We take a look at this week’s biggest developments, research and investment news from the world of Health Tech.
Chinese tech giant Tencent and Medopad, a digital health company combining remote patient monitoring, patient education and telehealth into one holistic app-and-web based platform, announced a partnership to accelerate the diagnosing of Parkinson’s using AI. The aim is to fast track a motor function assessment, which usually takes around half an hour, down to three minutes, without having to attend a hospital. They are doing this using smartphone technology, AI, and using videos of existing patients who have been assessed by doctors at Kings College Hospital in London. The technology determines the severity of a patient’s symptoms with a camera that captures the way in which the patient moves their hand.
Supported by Microsoft, Great Ormond Street Hospital (GOSH), opens its new informatics hub, DRIVE, as it looks to become a “research and innovation exemplar for the wider NHS and internationally”. DRIVE (Digital, Research, Informatics and Virtual Environments) aims to leverage technology to help improve patient outcomes. Launched through a partnership with University College London, NHS Digital and leading experts in technology, AI and digital innovation, the new centre is expected to become a space for clinicians, NHS Digital technicians, UCL students and other industry partners to collaborate. Cindy Rose, Microsoft UK CEO, said the launch of the centre marked “an important step in the AI journey for the UK healthcare sector”.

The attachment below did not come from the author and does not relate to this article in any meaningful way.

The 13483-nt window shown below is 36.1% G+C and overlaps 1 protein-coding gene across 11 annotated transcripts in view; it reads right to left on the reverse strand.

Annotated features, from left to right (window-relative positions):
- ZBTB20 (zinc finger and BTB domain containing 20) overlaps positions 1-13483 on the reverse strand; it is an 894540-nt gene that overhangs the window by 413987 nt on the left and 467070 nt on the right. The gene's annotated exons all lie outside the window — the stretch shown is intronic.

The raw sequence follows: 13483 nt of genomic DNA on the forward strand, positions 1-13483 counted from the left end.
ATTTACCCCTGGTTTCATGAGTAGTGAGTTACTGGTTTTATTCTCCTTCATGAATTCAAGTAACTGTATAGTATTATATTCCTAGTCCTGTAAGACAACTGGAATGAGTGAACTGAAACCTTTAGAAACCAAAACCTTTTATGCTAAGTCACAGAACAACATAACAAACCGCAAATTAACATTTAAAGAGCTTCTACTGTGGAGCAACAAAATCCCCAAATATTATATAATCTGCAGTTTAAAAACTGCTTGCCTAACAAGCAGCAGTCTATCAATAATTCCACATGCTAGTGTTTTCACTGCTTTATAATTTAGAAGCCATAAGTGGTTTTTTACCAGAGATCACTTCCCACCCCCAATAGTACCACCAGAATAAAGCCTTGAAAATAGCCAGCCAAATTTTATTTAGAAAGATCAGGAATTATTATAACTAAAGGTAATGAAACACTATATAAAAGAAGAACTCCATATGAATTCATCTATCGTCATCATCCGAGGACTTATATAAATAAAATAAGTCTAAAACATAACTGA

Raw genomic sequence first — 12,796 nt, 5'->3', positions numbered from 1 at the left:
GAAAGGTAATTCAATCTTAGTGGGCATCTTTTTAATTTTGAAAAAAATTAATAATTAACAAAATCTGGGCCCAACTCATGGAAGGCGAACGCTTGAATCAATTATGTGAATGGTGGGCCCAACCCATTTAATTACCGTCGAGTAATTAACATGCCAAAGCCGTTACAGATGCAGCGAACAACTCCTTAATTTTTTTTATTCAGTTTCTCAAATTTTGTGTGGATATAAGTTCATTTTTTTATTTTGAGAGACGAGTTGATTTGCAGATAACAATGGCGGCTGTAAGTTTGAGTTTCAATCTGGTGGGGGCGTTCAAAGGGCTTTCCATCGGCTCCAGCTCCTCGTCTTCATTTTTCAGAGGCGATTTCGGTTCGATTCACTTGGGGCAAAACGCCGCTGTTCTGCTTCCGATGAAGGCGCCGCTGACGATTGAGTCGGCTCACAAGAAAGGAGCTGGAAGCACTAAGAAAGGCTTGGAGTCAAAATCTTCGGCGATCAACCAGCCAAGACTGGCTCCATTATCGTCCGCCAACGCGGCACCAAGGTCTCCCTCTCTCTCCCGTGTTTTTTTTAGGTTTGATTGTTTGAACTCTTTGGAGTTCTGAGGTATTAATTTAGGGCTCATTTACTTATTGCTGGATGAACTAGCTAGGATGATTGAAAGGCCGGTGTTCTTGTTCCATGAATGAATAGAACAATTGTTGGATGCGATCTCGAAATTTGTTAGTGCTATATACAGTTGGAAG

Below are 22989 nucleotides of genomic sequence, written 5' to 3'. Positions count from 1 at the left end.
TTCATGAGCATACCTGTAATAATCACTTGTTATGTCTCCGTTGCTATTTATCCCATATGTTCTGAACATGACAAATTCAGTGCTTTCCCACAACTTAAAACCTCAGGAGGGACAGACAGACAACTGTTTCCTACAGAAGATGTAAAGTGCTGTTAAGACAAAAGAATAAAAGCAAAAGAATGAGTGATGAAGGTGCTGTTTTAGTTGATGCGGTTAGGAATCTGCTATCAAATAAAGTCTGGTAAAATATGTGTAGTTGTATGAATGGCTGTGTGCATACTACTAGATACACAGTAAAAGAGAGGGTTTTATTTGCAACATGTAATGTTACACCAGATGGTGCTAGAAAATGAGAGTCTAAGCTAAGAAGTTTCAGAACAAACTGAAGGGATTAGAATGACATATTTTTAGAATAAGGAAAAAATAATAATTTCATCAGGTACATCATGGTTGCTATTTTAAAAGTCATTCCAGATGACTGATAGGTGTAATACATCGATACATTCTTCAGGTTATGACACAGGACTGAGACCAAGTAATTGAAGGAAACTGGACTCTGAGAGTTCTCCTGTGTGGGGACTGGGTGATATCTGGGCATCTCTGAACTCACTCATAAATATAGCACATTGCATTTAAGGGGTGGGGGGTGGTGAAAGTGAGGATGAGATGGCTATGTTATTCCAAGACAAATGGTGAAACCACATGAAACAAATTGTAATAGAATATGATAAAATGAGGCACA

The US retail giant Walmart revealed its application for a patent for a smart shopping trolley that will be able to track a shopper’s heart rate, temperature, grip and walking speed. The trolleys are kitted out with sensors which in turn feedback data over the internet to Walmart servers. It is thought the system would be able to provide valuable information about how shoppers respond to different stores. Walmart, which markets itself as the leader in “Everyday Low Prices,” has notably been upping its presence in the healthcare sector recently. In August a deal was inked with Anthem, the US’ largest insurers, in order to entice more Medicare enrollees to buy over-the-counter medications and health supplies at its stores.
Moxi, developed by Diligent Robotics has been deployed for service in three hospitals across Texas as part of a pilot programme. Moxi has been described as a “social intelligent” hospital robot, which has the ability to pick up and deliver medical supplies. Being a non-patient-facing robot, its primary purpose is to carry out logistical task, to reduce time spent by nurse going back and forth to supply rooms – ultimately freeing up nursing staff time to carry out other duties.
Interesting reads for the weekend: